When you think of 9/11, there are many feelings and emotions that likely flood your mind…the first might be the events and images of that fateful day and the chronicles of incredible feats performed by the “average person”. Or perhaps the ways our lives have changed since then, how we might look at an incident today with our post 9/11 eyes or the changes and challenges to the travel experience.
On the 9/11 anniversary, I think about how much our lives have been altered by the events that took place on that September morning and that our world is a much different place.
‘Are you guys ready? Let’s roll’
“Are you guys ready? Let’s roll!” That’s how Todd Beamer lived. And that’s how he died, helping to lead a takeover by passengers on United Airlines Flight 93, which crashed into a field in rural Pennsylvania. It was the fourth plane to go down in the 9/11 terrorist attacks.
- After United Airlines Flight 93 was hijacked, Beamer and other passengers called people on the ground via in-plane and cellular phones and learned that the World Trade Center had been attacked using hijacked airplanes. Beamer tried to place a credit card call through a phone located on the back of a plane seat but was routed to a customer-service representative instead, who passed him on to GTE supervisor Lisa Jefferson. Beamer reported that one passenger was killed and, later, that a flight attendant had told him the pilot and co-pilot had been forced from the cockpit and may have been wounded. He was also on the phone when the plane made its turn in a southeasterly direction, a move that had him briefly panicking. Later, he told the operator that some of the plane’s passengers were planning to “jump on” the hijackers and fly the plane into the ground before the hijackers’ plan could be followed through. Beamer also recited The Lords Prayer with Jefferson. According to Jefferson, Beamer’s last audible words were “Are you guys ready? Let’s roll.”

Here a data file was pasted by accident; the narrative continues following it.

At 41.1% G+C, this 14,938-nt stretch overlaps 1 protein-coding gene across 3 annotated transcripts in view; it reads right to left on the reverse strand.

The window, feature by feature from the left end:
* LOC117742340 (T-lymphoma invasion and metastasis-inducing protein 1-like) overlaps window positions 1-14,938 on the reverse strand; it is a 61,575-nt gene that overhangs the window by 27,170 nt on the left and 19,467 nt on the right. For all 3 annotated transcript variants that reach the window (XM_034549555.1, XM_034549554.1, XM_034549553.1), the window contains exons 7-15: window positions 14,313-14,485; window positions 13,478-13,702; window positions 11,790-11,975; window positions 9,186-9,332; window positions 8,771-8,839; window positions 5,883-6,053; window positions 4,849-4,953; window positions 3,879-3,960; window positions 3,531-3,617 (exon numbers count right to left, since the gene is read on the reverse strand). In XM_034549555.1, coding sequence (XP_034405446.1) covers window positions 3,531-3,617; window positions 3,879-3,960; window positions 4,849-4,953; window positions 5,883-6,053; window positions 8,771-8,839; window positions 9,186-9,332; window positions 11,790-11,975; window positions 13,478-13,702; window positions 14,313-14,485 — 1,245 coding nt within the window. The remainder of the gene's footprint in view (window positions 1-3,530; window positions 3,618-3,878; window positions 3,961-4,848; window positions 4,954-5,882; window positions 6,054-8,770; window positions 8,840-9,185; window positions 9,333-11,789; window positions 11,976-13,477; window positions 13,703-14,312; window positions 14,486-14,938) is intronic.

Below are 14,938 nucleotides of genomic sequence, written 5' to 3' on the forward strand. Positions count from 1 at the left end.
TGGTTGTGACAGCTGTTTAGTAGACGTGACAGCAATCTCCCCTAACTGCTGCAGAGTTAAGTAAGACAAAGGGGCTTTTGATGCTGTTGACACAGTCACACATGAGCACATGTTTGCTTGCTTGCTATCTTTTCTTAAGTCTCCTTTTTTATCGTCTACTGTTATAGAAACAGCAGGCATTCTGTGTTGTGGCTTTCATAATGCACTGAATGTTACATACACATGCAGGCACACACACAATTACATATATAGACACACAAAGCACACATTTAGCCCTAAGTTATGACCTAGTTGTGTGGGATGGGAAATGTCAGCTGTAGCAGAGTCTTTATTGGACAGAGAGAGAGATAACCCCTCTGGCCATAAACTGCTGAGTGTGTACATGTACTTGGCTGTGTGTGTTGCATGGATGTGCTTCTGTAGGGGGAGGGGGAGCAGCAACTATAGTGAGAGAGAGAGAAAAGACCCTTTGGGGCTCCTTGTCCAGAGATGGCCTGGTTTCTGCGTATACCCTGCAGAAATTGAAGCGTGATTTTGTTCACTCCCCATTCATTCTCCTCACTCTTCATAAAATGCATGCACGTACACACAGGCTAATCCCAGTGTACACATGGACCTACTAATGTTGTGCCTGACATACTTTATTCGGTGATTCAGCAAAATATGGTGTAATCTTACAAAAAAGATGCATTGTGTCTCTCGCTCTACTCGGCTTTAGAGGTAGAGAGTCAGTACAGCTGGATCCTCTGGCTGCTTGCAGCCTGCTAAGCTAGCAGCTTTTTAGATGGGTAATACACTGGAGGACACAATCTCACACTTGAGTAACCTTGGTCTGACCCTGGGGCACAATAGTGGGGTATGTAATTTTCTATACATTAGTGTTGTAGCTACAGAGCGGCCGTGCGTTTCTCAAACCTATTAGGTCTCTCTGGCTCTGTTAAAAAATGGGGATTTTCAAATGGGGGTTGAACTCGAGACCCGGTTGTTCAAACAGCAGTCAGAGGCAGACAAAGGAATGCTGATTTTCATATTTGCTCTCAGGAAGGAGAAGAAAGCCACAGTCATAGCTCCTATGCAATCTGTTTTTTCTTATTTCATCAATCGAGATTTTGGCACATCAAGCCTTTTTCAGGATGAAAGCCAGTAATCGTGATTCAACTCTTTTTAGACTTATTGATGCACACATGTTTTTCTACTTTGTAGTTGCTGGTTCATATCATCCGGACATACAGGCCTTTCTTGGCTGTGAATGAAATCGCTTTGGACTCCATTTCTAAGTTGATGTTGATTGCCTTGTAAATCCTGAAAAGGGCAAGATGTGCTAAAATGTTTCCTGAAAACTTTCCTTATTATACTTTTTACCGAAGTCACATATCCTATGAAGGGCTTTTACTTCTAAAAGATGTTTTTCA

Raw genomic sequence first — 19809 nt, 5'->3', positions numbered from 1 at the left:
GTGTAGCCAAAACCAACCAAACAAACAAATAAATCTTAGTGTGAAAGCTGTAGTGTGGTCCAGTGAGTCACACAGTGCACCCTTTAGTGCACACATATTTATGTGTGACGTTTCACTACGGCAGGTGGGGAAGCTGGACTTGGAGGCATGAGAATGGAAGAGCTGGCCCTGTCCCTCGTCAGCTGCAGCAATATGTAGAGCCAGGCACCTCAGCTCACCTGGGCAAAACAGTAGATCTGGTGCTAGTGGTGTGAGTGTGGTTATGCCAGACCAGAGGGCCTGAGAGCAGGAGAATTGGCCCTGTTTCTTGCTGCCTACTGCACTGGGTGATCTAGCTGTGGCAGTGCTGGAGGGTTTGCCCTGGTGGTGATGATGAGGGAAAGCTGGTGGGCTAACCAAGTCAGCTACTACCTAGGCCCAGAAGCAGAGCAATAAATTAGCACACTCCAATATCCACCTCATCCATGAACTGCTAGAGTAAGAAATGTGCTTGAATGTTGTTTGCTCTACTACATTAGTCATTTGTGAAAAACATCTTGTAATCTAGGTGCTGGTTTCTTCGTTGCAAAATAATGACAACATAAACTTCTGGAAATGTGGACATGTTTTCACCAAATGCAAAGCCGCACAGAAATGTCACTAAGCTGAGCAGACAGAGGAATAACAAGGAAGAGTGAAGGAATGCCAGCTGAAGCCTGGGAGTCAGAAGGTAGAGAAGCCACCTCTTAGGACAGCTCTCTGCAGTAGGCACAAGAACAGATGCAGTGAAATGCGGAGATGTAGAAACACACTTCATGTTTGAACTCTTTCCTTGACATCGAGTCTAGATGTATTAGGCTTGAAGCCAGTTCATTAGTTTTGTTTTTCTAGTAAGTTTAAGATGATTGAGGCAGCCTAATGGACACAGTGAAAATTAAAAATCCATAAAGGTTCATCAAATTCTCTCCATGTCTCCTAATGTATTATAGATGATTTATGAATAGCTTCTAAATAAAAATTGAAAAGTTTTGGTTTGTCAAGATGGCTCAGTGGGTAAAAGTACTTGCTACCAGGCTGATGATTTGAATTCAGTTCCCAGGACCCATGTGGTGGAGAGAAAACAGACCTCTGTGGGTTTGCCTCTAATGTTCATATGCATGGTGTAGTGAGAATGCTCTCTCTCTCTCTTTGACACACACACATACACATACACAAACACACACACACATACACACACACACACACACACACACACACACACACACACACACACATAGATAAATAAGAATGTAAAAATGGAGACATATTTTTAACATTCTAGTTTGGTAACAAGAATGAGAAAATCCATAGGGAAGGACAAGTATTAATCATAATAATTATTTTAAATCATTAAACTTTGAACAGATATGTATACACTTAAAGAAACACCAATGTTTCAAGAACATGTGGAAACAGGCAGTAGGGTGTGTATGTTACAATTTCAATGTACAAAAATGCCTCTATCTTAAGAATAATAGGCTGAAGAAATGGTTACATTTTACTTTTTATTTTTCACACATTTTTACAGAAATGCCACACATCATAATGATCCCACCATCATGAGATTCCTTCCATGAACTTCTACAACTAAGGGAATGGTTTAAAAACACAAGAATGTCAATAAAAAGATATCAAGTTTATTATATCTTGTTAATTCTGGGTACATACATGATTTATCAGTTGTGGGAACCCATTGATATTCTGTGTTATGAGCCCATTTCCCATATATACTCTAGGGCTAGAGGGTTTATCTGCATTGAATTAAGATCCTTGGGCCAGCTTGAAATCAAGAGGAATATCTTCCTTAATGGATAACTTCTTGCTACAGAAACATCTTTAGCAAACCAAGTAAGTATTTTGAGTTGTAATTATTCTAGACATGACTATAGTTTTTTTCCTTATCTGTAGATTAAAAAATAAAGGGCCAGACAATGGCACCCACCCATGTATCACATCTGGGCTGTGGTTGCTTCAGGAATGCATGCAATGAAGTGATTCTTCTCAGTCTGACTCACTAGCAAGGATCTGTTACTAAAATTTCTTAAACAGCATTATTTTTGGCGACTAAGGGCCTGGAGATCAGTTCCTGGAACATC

When I reflect on Todd Beamer actions, it makes me marvel at his courage and his sheer guts and I ask the question of myself, what would have I done in that situation?
It Wasn’t Just Humans Who Made A Difference – Remembering The Four Footed Hero’s – Miracles On Paws
On September 11, Michael Hingson and his guide dog Roselle were in their office on the 78th floor of Tower One of the World Trade Center when the tower was struck by American Airlines flight 11. Michael reported that “Roselle did an incredible job. She remained poised and calm through the entire day. I would not be alive today if it weren’t for Roselle.” Roselle, successfully guided her blind master, and a co-worker down 78 dark flights of stairs in a World Trade Center building 15 minutes before it collapsed. “She didn’t bark, whine or flinch, even as firefighters running up the stairs rushed past,” Hingson said.
Hundreds of search and rescue dogs and their human handlers worked the pile (as the WTC was called) looking for victims and later cadavers. These dogs and their dog handlers and owners, displayed amazing courage. The dogs were hoisted to high floors, crawled on their bellies and squeezed through cavities into debris. Some dogs walked like tightrope artists up girders to where they could get into the ruins, and still others sniffed through tons of sifted rubble for human remains that gave closure to grieving families.
Not all deployed dogs were search and rescue animals. Some were trained Animal-Assisted Therapy dogs who provided emotional support to rescue workers and to families of victims who perished on 9/11. Trained therapy dogs walked the floor in New York City’s Family Assistance Center, where people suddenly bereft of loved ones sought help. Therapy dogs also accompanied victims’ relatives on special ferry rides down the Hudson River to the site of the tragedy— the safest and most private way to travel to ground zero. Some people held the dogs and released pent-up grief. Other people overcome by sadness were calmed by the dogs.
Many of the hundreds of canines that worked in the chaos after the attack, are now old and retired…some have died. They like the human hero’s of this tragic story, deserve our respect and gratitude for their service.
Compassion and Courage
Both of these 9/11 stories speak of compassion for our fellow man and the courage to act. And in our challenging times, it is good to remember that those qualities are what make us human and in many ways, make life worth living.